Maureen Dowd's column today hits on something she's been tuning into for a while. Dowd's instincts about human character are foolish to bet against. She has essentially read every recent president correctly from the get-go as types. And she has always seen Obama as a bit of a cold fish, aloof, too unwilling to punch back, too arrogant to explain himself too much. MoDo worried about that in the campaign as the Clintons brought more raw human emotion to the trail and Obama often seemed to coast too cockily only to right himself, usually with some spell-binding speech or shrewd piece of campaign management. I generally trusted Obama's instincts. In the campaign, MoDo was nearly right (Obama did let the Clintons get back off the mat a few too many times) but in the end, wrong (look who got elected). But in government? The coolness has yet to be proven effective - as Kissinger has noted.
You see this in the almost clinical way Obama has assessed the politics of taking on the Bush administration's interrogation, detention and rendition policies. The way in which both Greg Craig and Phil Carter have been dispatched for insisting that Obama live up to his campaign promises (no, I don't believe the personal reasons line) is chilling in its raw political calculation. Ditto Obama's disciplined refusal to fulfill his campaign pledges on civil rights any time soon. And his rhetorical restraint during the Green Revolution. The determination to figure out the very best and most detailed way forward in Afghanistan, even during a war in which allies are waiting and enemies are watching, and to take his time ... well this is also a sign that we are dealing with one very, very cool character here.
Since I've always had a soft spot for cold fish in realpolitik - which high Tory (pun fully intended) doesn't get a frisson from Bismarck or Kissinger? - this impresses me. Since I'm also a red-blooded Irishman, eager for a fight and a little romantic about my ideals, this also angers me at times.
As readers remember, I wasn't exactly staying aloof during the Green Revolution or being cold-blooded defending gay equality. But that's why I'm a writer and not a statesman. We all have our roles to play. And in politics, I prefer cool to hot, other things being equal. In today's populist, emotional climate, coolness is a virtue in getting things right. Especially when it has been rarely more important to get things right - from Afghanistan to climate change to health insurance reform.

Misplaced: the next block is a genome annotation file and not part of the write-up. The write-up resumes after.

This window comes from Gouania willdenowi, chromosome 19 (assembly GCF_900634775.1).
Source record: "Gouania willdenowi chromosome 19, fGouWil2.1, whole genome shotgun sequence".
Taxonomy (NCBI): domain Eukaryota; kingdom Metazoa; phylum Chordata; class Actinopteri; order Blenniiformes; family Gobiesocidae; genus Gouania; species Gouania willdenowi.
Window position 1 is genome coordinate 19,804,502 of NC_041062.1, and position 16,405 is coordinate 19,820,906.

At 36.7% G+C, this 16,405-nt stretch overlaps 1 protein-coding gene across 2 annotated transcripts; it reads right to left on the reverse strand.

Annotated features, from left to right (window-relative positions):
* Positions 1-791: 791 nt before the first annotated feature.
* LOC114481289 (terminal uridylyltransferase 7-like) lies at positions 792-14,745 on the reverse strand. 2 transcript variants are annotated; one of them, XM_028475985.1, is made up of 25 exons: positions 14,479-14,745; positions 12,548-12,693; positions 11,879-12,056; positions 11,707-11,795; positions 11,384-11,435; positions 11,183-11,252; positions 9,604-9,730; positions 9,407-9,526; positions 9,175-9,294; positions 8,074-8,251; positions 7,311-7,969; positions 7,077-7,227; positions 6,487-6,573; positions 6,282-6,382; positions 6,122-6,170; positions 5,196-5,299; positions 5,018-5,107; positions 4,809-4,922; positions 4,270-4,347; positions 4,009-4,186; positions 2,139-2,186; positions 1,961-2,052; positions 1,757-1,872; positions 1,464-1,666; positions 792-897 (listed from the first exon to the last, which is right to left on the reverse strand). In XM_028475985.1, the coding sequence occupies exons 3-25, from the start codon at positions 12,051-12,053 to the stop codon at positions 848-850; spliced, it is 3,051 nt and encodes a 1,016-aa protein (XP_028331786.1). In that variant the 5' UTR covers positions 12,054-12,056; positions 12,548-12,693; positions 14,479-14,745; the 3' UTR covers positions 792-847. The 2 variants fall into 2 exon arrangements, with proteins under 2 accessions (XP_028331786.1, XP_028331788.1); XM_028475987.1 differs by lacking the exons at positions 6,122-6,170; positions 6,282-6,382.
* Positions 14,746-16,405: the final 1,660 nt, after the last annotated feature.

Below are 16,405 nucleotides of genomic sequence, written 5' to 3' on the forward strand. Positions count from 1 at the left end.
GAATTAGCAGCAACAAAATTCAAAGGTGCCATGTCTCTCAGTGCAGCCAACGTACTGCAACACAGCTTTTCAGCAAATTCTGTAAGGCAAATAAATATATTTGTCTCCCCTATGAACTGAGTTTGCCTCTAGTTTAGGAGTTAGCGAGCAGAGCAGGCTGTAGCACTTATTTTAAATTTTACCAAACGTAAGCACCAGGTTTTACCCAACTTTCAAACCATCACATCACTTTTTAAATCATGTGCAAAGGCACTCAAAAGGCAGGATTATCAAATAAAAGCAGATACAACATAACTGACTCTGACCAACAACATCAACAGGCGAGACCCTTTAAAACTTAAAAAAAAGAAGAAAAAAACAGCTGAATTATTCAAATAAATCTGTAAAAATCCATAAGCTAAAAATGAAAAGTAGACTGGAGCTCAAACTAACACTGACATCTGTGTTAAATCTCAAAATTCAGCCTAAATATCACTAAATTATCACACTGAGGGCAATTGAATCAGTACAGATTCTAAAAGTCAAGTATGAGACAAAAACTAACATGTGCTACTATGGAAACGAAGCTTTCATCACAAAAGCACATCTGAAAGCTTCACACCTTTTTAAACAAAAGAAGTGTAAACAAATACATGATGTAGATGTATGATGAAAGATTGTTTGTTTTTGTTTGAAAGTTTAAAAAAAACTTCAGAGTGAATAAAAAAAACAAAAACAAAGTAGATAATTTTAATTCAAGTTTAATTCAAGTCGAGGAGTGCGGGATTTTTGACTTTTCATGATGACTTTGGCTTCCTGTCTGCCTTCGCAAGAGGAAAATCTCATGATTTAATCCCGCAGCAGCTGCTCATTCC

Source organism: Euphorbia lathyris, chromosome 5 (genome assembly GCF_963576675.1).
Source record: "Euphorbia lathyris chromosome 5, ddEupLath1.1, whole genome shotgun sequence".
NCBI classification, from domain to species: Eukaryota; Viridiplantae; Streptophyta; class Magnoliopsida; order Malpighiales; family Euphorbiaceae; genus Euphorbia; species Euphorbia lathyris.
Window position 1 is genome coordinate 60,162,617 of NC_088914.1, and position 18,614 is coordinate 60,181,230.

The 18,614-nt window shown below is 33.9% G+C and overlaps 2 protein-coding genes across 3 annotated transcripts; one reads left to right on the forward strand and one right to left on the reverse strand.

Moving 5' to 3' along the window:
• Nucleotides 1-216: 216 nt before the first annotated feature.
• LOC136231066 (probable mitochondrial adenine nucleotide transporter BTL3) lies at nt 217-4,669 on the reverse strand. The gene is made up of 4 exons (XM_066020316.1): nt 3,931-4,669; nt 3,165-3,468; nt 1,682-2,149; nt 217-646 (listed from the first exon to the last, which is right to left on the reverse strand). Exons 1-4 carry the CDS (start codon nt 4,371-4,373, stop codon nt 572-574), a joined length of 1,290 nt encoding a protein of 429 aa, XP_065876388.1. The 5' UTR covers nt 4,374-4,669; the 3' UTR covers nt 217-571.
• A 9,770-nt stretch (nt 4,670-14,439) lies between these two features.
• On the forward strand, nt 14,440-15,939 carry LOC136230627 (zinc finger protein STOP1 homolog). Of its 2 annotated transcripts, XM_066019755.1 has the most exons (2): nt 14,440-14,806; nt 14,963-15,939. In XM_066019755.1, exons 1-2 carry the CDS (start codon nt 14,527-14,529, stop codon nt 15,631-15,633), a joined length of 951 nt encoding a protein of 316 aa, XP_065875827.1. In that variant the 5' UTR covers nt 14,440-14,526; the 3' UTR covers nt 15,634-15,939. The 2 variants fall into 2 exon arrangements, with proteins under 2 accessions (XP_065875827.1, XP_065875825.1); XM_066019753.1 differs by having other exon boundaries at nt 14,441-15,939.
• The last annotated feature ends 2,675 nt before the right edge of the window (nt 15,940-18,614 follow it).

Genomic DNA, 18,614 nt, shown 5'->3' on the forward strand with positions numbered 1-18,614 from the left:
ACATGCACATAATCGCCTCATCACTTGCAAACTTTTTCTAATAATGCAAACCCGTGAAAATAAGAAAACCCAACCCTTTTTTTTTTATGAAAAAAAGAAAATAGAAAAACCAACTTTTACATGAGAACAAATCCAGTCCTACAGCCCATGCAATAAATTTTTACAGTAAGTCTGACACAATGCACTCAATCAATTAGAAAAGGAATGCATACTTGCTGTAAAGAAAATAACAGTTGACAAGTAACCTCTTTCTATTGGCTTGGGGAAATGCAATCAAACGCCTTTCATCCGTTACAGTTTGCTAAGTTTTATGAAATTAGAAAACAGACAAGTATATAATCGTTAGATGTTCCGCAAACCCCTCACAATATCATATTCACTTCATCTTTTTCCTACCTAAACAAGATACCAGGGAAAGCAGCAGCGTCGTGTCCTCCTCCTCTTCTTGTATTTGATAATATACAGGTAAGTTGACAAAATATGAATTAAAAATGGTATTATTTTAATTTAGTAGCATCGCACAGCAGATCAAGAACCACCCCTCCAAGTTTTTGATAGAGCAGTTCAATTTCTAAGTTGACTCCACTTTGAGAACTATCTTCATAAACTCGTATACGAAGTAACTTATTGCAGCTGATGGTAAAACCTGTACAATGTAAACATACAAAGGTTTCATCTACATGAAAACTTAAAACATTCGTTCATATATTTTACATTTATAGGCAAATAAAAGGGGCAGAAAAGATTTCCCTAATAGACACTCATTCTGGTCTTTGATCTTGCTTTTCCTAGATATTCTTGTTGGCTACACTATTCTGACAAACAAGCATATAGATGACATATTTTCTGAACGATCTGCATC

The paradox is: in today's populist, emotional climate, coolness can be eclipsed in the political drama, and thereby rendered moot. In many ways, Palin is the extreme counter-example. She plays a short game of around ten minutes in duration. She deploys no substantive policy content and no interest whatever in actual government. But she channels pure emotion, identity and rage very effectively. As such, she is a political nightmare, someone whom most Americans would never entrust with actual responsibility (yes, that means John McCain is the biggest cynic in Washington, but that's another story). But she is a cultural phenomenon who thereby wields political power.
Will this kind of heat - however irrational, however impulsive - overwhelm the cool emanating from the White House in this period of discontent? Not should it - but will it? That is the question. Is Obama a political version of Anderson Cooper up against a Bill O'Reilly repeat? Can he win a political ratings war in this atmosphere? Of course, Obama's campaign was very hot - but its heat came from its insurgency and its moment, not from the temperament of its figurehead. In government, the coolness makes policy sense, but does it make political sense?
In all this, Obama reminds me of George H W Bush in government, and of Ronald Reagan in campaigning. It's a dream combo in many ways. In theory. It's the practice thing that we're beginning to test. My sense remains the same as in the campaign. He's got this. Americans aren't that crazy. If he avoids major errors (and so far, it appears he has) and if we are not simply entering such a depressed economic era that any president is helpless, then my money is on him. An attempt to fake populist emotion would be as damaging as when Bush Senior tried. And Obama has a much stronger tie to his own party than Bush I ever had with his.
But this is history. Anything can happen. And probably will.
(Photo: Obama last night from the Getty pool.)